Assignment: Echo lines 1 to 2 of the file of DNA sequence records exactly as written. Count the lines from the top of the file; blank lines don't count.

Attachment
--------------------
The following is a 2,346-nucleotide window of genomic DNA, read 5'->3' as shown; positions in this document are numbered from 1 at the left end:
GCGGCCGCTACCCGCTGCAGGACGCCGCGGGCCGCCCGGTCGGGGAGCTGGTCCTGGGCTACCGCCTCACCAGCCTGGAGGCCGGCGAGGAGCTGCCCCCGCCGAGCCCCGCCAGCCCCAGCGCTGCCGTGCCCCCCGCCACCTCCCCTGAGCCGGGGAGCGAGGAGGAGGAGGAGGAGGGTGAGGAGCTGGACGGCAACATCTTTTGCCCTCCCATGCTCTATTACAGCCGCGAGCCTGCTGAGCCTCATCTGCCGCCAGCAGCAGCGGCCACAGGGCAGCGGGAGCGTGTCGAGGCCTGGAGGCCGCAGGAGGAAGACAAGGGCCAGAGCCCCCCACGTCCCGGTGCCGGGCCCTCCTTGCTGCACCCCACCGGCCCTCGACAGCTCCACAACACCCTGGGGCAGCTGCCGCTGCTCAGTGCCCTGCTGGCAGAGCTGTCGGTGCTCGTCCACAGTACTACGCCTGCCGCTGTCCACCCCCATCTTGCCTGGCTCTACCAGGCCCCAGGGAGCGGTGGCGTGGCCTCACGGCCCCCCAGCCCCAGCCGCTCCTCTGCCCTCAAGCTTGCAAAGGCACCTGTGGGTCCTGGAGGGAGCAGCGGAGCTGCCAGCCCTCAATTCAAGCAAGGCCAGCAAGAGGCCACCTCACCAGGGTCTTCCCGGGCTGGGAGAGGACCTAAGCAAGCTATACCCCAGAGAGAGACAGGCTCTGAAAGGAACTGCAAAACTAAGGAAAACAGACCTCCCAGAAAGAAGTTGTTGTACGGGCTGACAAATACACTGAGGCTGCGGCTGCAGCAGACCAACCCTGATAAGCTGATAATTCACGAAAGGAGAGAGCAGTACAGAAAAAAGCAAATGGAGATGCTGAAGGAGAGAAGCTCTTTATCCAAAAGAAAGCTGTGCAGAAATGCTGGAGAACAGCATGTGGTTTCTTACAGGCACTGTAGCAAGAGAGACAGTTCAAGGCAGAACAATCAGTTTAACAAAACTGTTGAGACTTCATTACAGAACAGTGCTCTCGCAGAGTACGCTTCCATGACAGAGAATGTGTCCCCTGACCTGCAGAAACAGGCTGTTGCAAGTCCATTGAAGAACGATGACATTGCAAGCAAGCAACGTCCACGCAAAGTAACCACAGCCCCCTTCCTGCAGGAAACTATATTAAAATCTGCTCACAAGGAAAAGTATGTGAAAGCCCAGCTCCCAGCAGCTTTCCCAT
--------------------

The following is a 2,346-nucleotide window of genomic DNA, read 5'->3' as shown; positions in this document are numbered from 1 at the left end:
GCGGCCGCTACCCGCTGCAGGACGCCGCGGGCCGCCCGGTCGGGGAGCTGGTCCTGGGCTACCGCCTCACCAGCCTGGAGGCCGGCGAGGAGCTGCCCCCGCCGAGCCCCGCCAGCCCCAGCGCTGCCGTGCCCCCCGCCACCTCCCCTGAGCCGGGGAGCGAGGAGGAGGAGGAGGAGGGTGAGGAGCTGGACGGCAACATCTTTTGCCCTCCCATGCTCTATTACAGCCGCGAGCCTGCTGAGCCTCATCTGCCGCCAGCAGCAGCGGCCACAGGGCAGCGGGAGCGTGTCGAGGCCTGGAGGCCGCAGGAGGAAGACAAGGGCCAGAGCCCCCCACGTCCCGGTGCCGGGCCCTCCTTGCTGCACCCCACCGGCCCTCGACAGCTCCACAACACCCTGGGGCAGCTGCCGCTGCTCAGTGCCCTGCTGGCAGAGCTGTCGGTGCTCGTCCACAGTACTACGCCTGCCGCTGTCCACCCCCATCTTGCCTGGCTCTACCAGGCCCCAGGGAGCGGTGGCGTGGCCTCACGGCCCCCCAGCCCCAGCCGCTCCTCTGCCCTCAAGCTTGCAAAGGCACCTGTGGGTCCTGGAGGGAGCAGCGGAGCTGCCAGCCCTCAATTCAAGCAAGGCCAGCAAGAGGCCACCTCACCAGGGTCTTCCCGGGCTGGGAGAGGACCTAAGCAAGCTATACCCCAGAGAGAGACAGGCTCTGAAAGGAACTGCAAAACTAAGGAAAACAGACCTCCCAGAAAGAAGTTGTTGTACGGGCTGACAAATACACTGAGGCTGCGGCTGCAGCAGACCAACCCTGATAAGCTGATAATTCACGAAAGGAGAGAGCAGTACAGAAAAAAGCAAATGGAGATGCTGAAGGAGAGAAGCTCTTTATCCAAAAGAAAGCTGTGCAGAAATGCTGGAGAACAGCATGTGGTTTCTTACAGGCACTGTAGCAAGAGAGACAGTTCAAGGCAGAACAATCAGTTTAACAAAACTGTTGAGACTTCATTACAGAACAGTGCTCTCGCAGAGTACGCTTCCATGACAGAGAATGTGTCCCCTGACCTGCAGAAACAGGCTGTTGCAAGTCCATTGAAGAACGATGACATTGCAAGCAAGCAACGTCCACGCAAAGTAACCACAGCCCCCTTCCTGCAGGAAACTATATTAAAATCTGCTCACAAGGAAAAGTATGTGAAAGCCCAGCTCCCAGCAGCTTTCCCAT